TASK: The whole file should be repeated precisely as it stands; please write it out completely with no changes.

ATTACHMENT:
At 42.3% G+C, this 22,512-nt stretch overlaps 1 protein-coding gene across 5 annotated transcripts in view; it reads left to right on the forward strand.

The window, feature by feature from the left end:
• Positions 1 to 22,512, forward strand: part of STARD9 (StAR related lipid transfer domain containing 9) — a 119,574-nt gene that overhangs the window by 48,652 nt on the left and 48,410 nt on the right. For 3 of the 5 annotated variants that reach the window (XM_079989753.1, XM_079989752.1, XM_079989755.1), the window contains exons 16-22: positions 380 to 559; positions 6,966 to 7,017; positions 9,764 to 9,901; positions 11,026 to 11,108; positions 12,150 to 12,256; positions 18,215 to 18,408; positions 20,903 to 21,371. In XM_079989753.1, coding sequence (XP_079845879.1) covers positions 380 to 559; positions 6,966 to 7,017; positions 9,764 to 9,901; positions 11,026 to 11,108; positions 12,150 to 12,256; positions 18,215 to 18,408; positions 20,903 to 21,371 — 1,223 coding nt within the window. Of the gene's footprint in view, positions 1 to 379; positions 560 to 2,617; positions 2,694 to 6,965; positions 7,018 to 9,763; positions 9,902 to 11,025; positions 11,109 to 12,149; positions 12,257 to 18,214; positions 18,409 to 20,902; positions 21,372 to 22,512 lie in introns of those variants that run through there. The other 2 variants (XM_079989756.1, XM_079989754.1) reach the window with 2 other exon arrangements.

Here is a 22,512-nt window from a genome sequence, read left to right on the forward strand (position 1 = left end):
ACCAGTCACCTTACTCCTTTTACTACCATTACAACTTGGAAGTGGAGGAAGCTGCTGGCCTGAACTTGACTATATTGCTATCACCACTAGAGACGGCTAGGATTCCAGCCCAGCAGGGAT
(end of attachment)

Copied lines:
At 42.3% G+C, this 22,512-nt stretch overlaps 1 protein-coding gene across 5 annotated transcripts in view; it reads left to right on the forward strand.

The window, feature by feature from the left end:
• Positions 1 to 22,512, forward strand: part of STARD9 (StAR related lipid transfer domain containing 9) — a 119,574-nt gene that overhangs the window by 48,652 nt on the left and 48,410 nt on the right. For 3 of the 5 annotated variants that reach the window (XM_079989753.1, XM_079989752.1, XM_079989755.1), the window contains exons 16-22: positions 380 to 559; positions 6,966 to 7,017; positions 9,764 to 9,901; positions 11,026 to 11,108; positions 12,150 to 12,256; positions 18,215 to 18,408; positions 20,903 to 21,371. In XM_079989753.1, coding sequence (XP_079845879.1) covers positions 380 to 559; positions 6,966 to 7,017; positions 9,764 to 9,901; positions 11,026 to 11,108; positions 12,150 to 12,256; positions 18,215 to 18,408; positions 20,903 to 21,371 — 1,223 coding nt within the window. Of the gene's footprint in view, positions 1 to 379; positions 560 to 2,617; positions 2,694 to 6,965; positions 7,018 to 9,763; positions 9,902 to 11,025; positions 11,109 to 12,149; positions 12,257 to 18,214; positions 18,409 to 20,902; positions 21,372 to 22,512 lie in introns of those variants that run through there. The other 2 variants (XM_079989756.1, XM_079989754.1) reach the window with 2 other exon arrangements.

Here is a 22,512-nt window from a genome sequence, read left to right on the forward strand (position 1 = left end):
ACCAGTCACCTTACTCCTTTTACTACCATTACAACTTGGAAGTGGAGGAAGCTGCTGGCCTGAACTTGACTATATTGCTATCACCACTAGAGACGGCTAGGATTCCAGCCCAGCAGGGAT